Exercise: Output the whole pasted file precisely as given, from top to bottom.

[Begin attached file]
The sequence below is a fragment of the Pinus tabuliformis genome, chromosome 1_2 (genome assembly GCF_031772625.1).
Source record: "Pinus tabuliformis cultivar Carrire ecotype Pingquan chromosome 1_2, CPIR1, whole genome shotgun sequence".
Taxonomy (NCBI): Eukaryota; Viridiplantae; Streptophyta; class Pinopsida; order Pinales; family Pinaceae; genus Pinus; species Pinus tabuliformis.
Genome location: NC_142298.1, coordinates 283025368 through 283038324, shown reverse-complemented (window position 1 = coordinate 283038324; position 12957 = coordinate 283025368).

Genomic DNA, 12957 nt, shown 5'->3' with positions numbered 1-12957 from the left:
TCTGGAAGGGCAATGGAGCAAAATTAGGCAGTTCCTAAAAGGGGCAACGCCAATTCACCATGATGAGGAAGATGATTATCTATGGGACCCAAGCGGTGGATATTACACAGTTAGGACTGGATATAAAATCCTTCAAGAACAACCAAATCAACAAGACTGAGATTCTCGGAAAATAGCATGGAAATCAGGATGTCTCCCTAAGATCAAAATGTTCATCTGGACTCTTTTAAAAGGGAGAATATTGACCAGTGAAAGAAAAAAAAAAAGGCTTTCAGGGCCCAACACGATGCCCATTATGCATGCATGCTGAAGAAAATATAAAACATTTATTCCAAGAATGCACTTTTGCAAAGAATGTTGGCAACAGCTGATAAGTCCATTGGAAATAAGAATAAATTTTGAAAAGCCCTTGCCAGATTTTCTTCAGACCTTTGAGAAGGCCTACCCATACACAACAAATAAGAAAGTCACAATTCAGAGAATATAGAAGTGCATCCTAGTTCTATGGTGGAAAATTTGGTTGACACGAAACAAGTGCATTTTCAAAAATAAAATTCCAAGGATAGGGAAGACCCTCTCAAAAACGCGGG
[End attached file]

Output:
The sequence below is a fragment of the Pinus tabuliformis genome, chromosome 1_2 (genome assembly GCF_031772625.1).
Source record: "Pinus tabuliformis cultivar Carrire ecotype Pingquan chromosome 1_2, CPIR1, whole genome shotgun sequence".
Taxonomy (NCBI): Eukaryota; Viridiplantae; Streptophyta; class Pinopsida; order Pinales; family Pinaceae; genus Pinus; species Pinus tabuliformis.
Genome location: NC_142298.1, coordinates 283025368 through 283038324, shown reverse-complemented (window position 1 = coordinate 283038324; position 12957 = coordinate 283025368).

Genomic DNA, 12957 nt, shown 5'->3' with positions numbered 1-12957 from the left:
TCTGGAAGGGCAATGGAGCAAAATTAGGCAGTTCCTAAAAGGGGCAACGCCAATTCACCATGATGAGGAAGATGATTATCTATGGGACCCAAGCGGTGGATATTACACAGTTAGGACTGGATATAAAATCCTTCAAGAACAACCAAATCAACAAGACTGAGATTCTCGGAAAATAGCATGGAAATCAGGATGTCTCCCTAAGATCAAAATGTTCATCTGGACTCTTTTAAAAGGGAGAATATTGACCAGTGAAAGAAAAAAAAAAAGGCTTTCAGGGCCCAACACGATGCCCATTATGCATGCATGCTGAAGAAAATATAAAACATTTATTCCAAGAATGCACTTTTGCAAAGAATGTTGGCAACAGCTGATAAGTCCATTGGAAATAAGAATAAATTTTGAAAAGCCCTTGCCAGATTTTCTTCAGACCTTTGAGAAGGCCTACCCATACACAACAAATAAGAAAGTCACAATTCAGAGAATATAGAAGTGCATCCTAGTTCTATGGTGGAAAATTTGGTTGACACGAAACAAGTGCATTTTCAAAAATAAAATTCCAAGGATAGGGAAGACCCTCTCAAAAACGCGGG